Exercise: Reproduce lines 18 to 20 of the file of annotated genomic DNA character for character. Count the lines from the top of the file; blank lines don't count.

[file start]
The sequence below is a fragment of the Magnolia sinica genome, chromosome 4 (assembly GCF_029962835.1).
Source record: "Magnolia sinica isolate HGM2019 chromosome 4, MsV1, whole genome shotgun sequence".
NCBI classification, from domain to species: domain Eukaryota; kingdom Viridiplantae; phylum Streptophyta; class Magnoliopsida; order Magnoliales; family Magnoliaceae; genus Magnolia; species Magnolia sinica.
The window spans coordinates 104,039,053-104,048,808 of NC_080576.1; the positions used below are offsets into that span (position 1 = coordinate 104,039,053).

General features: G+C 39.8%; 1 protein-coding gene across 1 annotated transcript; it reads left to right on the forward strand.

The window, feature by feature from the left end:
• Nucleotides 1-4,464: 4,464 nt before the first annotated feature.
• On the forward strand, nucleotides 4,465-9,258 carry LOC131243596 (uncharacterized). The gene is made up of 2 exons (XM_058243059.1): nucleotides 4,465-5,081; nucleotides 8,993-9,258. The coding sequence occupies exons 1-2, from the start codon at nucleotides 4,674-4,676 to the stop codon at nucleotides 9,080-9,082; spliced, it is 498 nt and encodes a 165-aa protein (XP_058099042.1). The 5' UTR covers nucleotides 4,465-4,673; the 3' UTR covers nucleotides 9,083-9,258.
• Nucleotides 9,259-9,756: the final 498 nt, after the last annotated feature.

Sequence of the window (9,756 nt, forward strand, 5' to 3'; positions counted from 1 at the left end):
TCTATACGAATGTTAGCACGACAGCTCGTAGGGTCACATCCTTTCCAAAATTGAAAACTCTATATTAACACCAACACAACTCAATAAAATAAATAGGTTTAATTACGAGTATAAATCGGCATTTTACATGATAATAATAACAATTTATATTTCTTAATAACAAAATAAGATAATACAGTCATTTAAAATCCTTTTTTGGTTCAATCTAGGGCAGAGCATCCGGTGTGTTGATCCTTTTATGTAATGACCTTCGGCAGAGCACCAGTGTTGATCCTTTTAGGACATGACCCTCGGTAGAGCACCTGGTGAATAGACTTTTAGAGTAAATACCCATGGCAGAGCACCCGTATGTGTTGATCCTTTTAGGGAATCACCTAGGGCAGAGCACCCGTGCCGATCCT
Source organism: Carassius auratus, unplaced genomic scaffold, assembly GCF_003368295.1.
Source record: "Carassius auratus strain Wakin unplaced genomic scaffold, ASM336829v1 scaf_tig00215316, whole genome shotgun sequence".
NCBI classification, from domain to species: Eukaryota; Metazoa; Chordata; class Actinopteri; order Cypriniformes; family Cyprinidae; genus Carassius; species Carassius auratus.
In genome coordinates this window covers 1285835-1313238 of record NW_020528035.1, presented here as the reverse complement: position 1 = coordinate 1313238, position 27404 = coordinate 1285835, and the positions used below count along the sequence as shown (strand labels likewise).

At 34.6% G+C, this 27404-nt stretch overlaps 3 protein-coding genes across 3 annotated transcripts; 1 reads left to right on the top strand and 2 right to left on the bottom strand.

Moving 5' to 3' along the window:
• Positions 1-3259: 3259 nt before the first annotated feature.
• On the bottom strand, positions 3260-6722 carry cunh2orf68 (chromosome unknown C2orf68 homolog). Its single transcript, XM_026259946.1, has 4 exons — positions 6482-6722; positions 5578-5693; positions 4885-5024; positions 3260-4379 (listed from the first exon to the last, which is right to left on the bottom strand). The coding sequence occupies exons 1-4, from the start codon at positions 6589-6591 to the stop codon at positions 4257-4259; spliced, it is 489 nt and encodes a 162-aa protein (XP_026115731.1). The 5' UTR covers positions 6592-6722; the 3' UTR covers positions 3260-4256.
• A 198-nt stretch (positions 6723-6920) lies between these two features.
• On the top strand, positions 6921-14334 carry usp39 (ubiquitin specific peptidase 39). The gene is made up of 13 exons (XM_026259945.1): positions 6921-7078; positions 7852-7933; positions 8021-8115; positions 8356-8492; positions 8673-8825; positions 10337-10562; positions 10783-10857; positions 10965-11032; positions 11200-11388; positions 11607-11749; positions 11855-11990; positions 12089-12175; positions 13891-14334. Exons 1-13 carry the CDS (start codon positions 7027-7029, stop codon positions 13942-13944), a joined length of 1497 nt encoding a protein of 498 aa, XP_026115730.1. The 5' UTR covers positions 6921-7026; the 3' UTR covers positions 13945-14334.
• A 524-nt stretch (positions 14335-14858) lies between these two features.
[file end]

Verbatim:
• Positions 1-3259: 3259 nt before the first annotated feature.
• On the bottom strand, positions 3260-6722 carry cunh2orf68 (chromosome unknown C2orf68 homolog). Its single transcript, XM_026259946.1, has 4 exons — positions 6482-6722; positions 5578-5693; positions 4885-5024; positions 3260-4379 (listed from the first exon to the last, which is right to left on the bottom strand). The coding sequence occupies exons 1-4, from the start codon at positions 6589-6591 to the stop codon at positions 4257-4259; spliced, it is 489 nt and encodes a 162-aa protein (XP_026115731.1). The 5' UTR covers positions 6592-6722; the 3' UTR covers positions 3260-4256.
• A 198-nt stretch (positions 6723-6920) lies between these two features.